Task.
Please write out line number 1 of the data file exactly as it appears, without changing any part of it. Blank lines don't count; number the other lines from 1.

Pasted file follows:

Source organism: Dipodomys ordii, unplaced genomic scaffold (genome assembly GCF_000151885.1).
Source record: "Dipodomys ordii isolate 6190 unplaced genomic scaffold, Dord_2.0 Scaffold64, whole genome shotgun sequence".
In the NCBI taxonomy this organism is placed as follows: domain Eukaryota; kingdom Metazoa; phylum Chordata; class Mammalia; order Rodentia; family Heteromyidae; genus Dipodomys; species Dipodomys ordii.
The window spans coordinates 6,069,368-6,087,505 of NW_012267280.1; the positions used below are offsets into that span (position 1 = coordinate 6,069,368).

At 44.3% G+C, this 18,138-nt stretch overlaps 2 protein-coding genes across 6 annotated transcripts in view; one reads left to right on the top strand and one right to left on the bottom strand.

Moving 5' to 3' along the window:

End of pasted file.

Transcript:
Source organism: Dipodomys ordii, unplaced genomic scaffold (genome assembly GCF_000151885.1).